With our two new brilliant monsters (…) we headed straight away to the Tuol Sleng Genocide Museum, or S-21, the school that was turned into a prison during the Khmer Rouge regime. The visit was pretty intense, but we really wanted to understand something about the history of the country, especially because the next day we would have gone to the Killing Fields. Four buildings to think and reflect on it.
Ok, the two motorbikes were not exactly monsters. Well, Fotzetta was. The other not. On the way back to the hostel it needed its first (but not last) repair, that went on till the next morning, when we had to go back to garage and we assisted some terrific scenes of Cambodian people shouting at each other (we don’t know the reason) and a crazy woman who punched a man. It was a mess, we were about to resell the bikes, really frustrated as one of them was already broken, but in the end we really wanted to try the experience, and A. was good in convincing Floh to give it a chance. And it was the best choice we could have made.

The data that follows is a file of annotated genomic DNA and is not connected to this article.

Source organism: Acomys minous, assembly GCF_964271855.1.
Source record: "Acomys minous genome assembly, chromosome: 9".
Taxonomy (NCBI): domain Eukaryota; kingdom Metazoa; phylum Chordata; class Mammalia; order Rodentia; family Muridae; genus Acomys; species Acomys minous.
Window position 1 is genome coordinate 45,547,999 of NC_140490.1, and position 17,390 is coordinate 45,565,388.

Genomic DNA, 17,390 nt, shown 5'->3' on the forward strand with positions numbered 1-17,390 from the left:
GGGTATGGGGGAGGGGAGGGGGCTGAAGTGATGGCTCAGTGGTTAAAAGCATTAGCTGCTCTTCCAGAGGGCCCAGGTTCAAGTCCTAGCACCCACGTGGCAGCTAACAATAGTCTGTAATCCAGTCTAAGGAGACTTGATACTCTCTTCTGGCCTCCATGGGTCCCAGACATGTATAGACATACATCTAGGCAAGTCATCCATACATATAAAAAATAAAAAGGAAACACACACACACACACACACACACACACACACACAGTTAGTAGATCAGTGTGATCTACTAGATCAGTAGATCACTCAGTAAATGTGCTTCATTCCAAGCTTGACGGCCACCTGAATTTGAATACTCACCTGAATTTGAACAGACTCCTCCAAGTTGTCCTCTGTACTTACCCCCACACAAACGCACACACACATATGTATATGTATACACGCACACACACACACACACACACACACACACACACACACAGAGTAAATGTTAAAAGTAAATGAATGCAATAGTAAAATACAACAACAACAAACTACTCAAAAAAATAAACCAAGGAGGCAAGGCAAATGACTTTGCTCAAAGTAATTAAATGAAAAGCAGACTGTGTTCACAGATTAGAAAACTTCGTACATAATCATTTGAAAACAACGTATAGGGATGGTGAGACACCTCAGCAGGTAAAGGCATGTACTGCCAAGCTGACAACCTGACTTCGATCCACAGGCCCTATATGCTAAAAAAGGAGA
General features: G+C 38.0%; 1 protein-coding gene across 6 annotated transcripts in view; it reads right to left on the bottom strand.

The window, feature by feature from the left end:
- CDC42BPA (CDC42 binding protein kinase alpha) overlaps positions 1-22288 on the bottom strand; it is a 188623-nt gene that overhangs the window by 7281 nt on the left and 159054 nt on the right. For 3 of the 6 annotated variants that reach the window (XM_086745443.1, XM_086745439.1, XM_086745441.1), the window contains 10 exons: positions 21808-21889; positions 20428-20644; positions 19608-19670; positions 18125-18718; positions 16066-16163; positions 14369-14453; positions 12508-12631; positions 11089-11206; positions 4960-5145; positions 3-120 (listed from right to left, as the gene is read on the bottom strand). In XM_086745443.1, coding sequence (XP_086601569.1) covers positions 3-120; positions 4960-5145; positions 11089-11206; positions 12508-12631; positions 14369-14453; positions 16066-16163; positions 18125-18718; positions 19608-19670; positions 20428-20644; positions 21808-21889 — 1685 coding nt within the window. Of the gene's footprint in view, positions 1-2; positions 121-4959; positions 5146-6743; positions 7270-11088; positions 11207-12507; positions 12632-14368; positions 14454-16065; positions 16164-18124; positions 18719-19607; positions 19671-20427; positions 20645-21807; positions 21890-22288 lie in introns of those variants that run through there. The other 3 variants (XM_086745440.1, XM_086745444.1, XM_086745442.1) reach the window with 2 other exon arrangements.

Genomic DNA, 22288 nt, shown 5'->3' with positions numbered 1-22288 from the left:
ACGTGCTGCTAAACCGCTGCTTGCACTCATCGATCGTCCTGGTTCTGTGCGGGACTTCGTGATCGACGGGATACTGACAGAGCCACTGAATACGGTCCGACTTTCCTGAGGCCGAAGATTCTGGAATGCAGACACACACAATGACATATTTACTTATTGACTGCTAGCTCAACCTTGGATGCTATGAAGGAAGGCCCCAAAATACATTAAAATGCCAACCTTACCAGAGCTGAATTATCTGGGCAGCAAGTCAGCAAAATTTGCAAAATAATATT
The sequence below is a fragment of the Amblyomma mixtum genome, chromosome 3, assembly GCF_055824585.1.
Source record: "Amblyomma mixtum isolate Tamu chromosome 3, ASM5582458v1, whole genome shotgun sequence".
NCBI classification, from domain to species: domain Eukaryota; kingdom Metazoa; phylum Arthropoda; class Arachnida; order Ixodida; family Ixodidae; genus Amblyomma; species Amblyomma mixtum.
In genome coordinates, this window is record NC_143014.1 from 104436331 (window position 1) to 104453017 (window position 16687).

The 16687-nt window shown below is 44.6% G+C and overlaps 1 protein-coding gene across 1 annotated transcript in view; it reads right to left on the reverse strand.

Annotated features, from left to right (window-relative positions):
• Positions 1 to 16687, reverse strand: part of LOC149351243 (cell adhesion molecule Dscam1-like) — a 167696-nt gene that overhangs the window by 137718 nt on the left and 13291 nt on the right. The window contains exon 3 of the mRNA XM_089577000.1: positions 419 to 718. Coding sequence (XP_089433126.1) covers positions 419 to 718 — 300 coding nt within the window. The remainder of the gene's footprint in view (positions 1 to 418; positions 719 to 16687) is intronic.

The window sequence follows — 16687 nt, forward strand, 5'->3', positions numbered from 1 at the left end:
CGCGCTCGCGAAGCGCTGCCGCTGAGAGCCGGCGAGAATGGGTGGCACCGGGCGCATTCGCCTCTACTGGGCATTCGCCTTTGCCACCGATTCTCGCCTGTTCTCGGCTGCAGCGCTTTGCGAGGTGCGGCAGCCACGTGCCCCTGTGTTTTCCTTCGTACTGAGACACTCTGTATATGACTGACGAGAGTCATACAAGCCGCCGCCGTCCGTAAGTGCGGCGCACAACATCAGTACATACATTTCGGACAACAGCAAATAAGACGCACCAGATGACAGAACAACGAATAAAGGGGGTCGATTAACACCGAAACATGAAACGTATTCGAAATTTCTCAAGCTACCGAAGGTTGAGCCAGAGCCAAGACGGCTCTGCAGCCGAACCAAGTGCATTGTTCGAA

In the afternoon we went to the Killing Fields, and that was another moving experience. Everything was so silent, and there is just you, with your earphones on, listening to the entire story of an horrible moment in Cambodia’s history. And still it seems so unreal, the peace all over the place, the still air, nobody dares to speak there. That was the moment when I felt real and concrete the massacre in Cambodia. I felt so unaware while I was listening to the stories, so far from what had happened and I was suddenly there, stepping on that same ground, looking at the same trees. The holiday gave me so much to think about. Not only, it gave me so much of everything, that’s all. Like every travel, every place gives something to bring back inside.
Back to happier things, another night of fun was waiting for us. Floh, Fotzetta and I reached the hostel way before the others (who got lost somewhere in the city). While deciding to drink an innocent coke in the place in front of the hostel (I say “place” because its nature was not really clear, it was a laundry place during the day, but a bar/whatever at night) we were caught by some locals and invited to drink with them. We couldn’t say no. “My country, my beer!” was the slogan of the night (and the slogan of the Angkor beers we had!). It was hilarious, with a lot of effort in communication (their English was sooo not enough!). Later, with A. and An. we met an amazing couple of Canadians, and went through the night chatting and drinking.